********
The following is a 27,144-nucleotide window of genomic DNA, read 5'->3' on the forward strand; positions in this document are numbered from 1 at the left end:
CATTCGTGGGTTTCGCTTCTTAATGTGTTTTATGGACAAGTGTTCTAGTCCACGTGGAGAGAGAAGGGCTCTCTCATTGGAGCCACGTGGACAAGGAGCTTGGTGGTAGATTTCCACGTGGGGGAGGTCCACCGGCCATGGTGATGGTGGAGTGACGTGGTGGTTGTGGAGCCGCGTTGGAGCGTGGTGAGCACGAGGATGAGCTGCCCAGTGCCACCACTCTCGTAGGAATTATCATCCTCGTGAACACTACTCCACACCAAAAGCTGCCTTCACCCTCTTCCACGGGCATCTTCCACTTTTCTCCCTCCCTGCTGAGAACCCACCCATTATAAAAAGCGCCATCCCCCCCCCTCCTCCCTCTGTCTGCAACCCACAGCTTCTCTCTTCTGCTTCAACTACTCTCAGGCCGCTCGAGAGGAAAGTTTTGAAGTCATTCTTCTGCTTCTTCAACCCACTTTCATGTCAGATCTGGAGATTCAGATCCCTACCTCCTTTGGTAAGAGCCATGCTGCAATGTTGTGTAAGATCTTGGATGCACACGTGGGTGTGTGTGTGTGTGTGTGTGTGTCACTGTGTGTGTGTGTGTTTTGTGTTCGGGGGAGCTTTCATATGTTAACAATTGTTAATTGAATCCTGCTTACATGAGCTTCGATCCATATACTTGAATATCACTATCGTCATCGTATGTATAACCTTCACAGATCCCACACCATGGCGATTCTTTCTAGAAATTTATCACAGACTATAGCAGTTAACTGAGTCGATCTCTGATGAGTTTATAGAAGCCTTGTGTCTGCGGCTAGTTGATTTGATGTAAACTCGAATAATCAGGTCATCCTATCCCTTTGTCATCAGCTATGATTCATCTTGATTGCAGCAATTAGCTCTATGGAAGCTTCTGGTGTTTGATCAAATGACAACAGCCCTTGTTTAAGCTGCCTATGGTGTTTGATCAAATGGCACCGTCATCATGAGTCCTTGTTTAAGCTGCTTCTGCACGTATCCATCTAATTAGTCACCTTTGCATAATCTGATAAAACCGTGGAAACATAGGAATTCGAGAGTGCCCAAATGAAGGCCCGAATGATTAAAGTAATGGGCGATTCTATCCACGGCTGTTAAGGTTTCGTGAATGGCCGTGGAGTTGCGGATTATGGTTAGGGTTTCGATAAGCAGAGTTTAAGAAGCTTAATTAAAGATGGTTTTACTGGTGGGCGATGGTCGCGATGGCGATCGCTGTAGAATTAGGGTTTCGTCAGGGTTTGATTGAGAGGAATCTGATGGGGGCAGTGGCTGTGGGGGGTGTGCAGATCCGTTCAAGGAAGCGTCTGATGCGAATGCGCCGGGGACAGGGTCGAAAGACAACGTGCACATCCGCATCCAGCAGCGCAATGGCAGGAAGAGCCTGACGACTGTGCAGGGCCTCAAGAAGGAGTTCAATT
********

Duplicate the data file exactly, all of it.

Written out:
The following is a 27,144-nucleotide window of genomic DNA, read 5'->3' on the forward strand; positions in this document are numbered from 1 at the left end:
CATTCGTGGGTTTCGCTTCTTAATGTGTTTTATGGACAAGTGTTCTAGTCCACGTGGAGAGAGAAGGGCTCTCTCATTGGAGCCACGTGGACAAGGAGCTTGGTGGTAGATTTCCACGTGGGGGAGGTCCACCGGCCATGGTGATGGTGGAGTGACGTGGTGGTTGTGGAGCCGCGTTGGAGCGTGGTGAGCACGAGGATGAGCTGCCCAGTGCCACCACTCTCGTAGGAATTATCATCCTCGTGAACACTACTCCACACCAAAAGCTGCCTTCACCCTCTTCCACGGGCATCTTCCACTTTTCTCCCTCCCTGCTGAGAACCCACCCATTATAAAAAGCGCCATCCCCCCCCCTCCTCCCTCTGTCTGCAACCCACAGCTTCTCTCTTCTGCTTCAACTACTCTCAGGCCGCTCGAGAGGAAAGTTTTGAAGTCATTCTTCTGCTTCTTCAACCCACTTTCATGTCAGATCTGGAGATTCAGATCCCTACCTCCTTTGGTAAGAGCCATGCTGCAATGTTGTGTAAGATCTTGGATGCACACGTGGGTGTGTGTGTGTGTGTGTGTGTGTCACTGTGTGTGTGTGTGTTTTGTGTTCGGGGGAGCTTTCATATGTTAACAATTGTTAATTGAATCCTGCTTACATGAGCTTCGATCCATATACTTGAATATCACTATCGTCATCGTATGTATAACCTTCACAGATCCCACACCATGGCGATTCTTTCTAGAAATTTATCACAGACTATAGCAGTTAACTGAGTCGATCTCTGATGAGTTTATAGAAGCCTTGTGTCTGCGGCTAGTTGATTTGATGTAAACTCGAATAATCAGGTCATCCTATCCCTTTGTCATCAGCTATGATTCATCTTGATTGCAGCAATTAGCTCTATGGAAGCTTCTGGTGTTTGATCAAATGACAACAGCCCTTGTTTAAGCTGCCTATGGTGTTTGATCAAATGGCACCGTCATCATGAGTCCTTGTTTAAGCTGCTTCTGCACGTATCCATCTAATTAGTCACCTTTGCATAATCTGATAAAACCGTGGAAACATAGGAATTCGAGAGTGCCCAAATGAAGGCCCGAATGATTAAAGTAATGGGCGATTCTATCCACGGCTGTTAAGGTTTCGTGAATGGCCGTGGAGTTGCGGATTATGGTTAGGGTTTCGATAAGCAGAGTTTAAGAAGCTTAATTAAAGATGGTTTTACTGGTGGGCGATGGTCGCGATGGCGATCGCTGTAGAATTAGGGTTTCGTCAGGGTTTGATTGAGAGGAATCTGATGGGGGCAGTGGCTGTGGGGGGTGTGCAGATCCGTTCAAGGAAGCGTCTGATGCGAATGCGCCGGGGACAGGGTCGAAAGACAACGTGCACATCCGCATCCAGCAGCGCAATGGCAGGAAGAGCCTGACGACTGTGCAGGGCCTCAAGAAGGAGTTCAATT